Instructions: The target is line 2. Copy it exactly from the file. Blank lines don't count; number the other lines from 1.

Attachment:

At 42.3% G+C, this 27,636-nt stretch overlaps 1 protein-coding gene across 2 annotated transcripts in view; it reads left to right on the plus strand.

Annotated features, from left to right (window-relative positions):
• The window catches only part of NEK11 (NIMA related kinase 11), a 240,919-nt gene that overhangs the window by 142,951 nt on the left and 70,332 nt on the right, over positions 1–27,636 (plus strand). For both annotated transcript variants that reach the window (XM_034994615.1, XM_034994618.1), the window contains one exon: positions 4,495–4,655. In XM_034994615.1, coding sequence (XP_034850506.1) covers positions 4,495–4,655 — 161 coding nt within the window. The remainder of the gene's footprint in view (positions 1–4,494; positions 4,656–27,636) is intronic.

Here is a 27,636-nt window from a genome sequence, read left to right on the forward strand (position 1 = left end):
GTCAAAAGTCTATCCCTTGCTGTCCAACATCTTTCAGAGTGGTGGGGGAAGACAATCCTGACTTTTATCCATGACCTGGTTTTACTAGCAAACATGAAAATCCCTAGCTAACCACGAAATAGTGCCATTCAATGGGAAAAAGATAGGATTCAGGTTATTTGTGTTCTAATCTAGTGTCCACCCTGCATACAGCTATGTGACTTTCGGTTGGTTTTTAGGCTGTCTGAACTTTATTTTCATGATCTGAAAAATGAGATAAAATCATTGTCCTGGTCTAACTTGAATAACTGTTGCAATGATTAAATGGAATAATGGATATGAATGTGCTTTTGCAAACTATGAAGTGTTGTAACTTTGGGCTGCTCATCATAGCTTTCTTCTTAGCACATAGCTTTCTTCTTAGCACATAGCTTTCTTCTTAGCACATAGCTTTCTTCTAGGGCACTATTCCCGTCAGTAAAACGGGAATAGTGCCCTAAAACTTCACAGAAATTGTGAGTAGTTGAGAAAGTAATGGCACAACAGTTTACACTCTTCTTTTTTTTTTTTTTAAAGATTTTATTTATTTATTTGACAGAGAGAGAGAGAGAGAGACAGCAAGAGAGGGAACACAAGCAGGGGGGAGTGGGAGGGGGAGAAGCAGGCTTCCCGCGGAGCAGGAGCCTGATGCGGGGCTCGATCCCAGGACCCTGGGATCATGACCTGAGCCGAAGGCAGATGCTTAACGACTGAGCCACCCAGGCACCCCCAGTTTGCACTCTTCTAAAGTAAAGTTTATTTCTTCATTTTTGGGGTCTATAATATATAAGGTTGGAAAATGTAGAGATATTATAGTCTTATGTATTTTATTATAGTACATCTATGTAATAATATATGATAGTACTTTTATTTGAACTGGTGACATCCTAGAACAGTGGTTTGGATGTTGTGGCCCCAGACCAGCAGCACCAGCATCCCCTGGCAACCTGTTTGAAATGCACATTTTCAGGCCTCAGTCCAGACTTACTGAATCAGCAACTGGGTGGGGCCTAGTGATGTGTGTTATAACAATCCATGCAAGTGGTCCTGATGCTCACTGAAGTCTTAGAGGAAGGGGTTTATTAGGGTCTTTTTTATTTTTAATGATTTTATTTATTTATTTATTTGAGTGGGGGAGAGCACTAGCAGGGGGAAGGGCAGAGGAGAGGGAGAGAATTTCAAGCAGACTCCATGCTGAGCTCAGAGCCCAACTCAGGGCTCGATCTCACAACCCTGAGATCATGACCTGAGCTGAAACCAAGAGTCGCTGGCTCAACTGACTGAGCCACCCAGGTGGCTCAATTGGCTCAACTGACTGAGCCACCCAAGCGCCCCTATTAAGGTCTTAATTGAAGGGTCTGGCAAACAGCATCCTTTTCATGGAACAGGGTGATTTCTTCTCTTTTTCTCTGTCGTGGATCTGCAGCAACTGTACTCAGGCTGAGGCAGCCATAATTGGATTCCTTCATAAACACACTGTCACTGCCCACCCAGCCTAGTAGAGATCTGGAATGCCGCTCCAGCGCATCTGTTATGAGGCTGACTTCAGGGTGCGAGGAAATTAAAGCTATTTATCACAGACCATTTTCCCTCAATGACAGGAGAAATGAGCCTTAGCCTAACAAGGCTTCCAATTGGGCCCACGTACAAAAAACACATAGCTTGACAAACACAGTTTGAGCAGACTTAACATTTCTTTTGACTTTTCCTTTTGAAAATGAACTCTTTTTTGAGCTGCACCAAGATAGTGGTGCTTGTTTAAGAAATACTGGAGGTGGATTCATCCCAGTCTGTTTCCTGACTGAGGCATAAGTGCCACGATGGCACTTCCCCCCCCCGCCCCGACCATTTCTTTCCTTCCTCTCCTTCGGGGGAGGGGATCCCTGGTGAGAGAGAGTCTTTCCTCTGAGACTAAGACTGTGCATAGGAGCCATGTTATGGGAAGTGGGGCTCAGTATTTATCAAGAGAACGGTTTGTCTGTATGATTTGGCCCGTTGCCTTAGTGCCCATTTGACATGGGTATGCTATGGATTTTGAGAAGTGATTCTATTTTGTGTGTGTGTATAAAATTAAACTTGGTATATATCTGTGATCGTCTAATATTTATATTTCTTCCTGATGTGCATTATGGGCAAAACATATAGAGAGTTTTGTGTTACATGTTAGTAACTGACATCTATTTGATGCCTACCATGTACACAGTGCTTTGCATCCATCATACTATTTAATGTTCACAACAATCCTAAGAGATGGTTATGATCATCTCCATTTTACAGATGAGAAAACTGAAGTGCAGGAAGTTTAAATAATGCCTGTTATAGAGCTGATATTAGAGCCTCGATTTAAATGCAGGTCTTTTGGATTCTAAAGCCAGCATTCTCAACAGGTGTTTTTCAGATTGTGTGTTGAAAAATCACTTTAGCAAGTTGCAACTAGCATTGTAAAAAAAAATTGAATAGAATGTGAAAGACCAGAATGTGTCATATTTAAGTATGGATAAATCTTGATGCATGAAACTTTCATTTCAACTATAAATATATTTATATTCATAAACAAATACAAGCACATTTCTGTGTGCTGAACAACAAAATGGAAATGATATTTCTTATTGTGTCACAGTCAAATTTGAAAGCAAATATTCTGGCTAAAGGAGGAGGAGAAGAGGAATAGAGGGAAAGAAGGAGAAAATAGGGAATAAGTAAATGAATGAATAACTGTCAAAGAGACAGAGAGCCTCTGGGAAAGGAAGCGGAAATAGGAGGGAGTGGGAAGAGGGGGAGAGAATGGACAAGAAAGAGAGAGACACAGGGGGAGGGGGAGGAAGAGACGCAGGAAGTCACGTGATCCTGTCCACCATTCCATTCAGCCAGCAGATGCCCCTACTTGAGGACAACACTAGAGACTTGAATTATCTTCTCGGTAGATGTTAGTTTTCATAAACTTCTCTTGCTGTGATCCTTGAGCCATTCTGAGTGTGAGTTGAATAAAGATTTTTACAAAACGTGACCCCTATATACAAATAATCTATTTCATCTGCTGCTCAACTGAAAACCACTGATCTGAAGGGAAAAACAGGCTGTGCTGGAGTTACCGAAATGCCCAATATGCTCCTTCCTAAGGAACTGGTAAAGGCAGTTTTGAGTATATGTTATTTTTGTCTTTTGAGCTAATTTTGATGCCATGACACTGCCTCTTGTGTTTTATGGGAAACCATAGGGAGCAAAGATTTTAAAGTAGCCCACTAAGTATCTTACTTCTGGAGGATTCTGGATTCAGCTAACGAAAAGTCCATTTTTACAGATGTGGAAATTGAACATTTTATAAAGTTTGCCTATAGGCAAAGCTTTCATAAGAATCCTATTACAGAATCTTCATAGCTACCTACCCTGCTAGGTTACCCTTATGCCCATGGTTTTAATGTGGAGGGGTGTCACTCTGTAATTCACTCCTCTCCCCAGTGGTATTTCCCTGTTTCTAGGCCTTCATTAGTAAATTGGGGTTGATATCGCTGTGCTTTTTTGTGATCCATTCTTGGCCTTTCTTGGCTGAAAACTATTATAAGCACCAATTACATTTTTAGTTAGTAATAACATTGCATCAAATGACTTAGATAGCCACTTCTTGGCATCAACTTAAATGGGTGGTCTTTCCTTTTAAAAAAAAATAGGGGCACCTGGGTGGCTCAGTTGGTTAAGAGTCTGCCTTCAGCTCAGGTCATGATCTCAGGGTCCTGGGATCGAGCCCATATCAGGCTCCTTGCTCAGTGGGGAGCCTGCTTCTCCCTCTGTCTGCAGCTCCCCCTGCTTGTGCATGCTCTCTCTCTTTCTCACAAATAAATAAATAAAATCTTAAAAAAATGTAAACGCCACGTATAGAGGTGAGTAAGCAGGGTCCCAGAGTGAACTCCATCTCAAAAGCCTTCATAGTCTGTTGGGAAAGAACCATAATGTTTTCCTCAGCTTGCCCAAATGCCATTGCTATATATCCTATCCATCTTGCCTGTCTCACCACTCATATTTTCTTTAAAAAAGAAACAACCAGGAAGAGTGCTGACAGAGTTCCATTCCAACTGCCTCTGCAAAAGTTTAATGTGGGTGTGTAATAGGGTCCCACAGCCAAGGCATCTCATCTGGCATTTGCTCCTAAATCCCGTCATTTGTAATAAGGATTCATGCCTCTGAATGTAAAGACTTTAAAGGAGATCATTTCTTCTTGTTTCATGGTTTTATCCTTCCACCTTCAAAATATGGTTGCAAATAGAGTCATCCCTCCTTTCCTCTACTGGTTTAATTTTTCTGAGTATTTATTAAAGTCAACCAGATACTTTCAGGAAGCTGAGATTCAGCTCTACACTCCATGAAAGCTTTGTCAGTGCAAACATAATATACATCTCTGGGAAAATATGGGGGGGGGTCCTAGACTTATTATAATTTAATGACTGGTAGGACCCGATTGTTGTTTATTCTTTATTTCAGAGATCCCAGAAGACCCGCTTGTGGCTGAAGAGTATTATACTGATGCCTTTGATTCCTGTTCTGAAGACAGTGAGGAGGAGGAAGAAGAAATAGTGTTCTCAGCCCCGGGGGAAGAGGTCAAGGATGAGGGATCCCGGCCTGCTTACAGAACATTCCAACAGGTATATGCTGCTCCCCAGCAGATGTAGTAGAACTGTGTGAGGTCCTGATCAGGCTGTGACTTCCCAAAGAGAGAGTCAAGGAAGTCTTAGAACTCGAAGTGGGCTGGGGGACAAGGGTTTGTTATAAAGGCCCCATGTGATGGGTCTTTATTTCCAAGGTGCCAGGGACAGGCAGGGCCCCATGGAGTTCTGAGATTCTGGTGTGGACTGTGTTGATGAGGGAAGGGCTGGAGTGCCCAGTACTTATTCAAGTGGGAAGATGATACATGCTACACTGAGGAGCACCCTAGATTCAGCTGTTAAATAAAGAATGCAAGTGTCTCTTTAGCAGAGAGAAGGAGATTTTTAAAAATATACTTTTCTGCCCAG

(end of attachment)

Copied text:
Annotated features, from left to right (window-relative positions):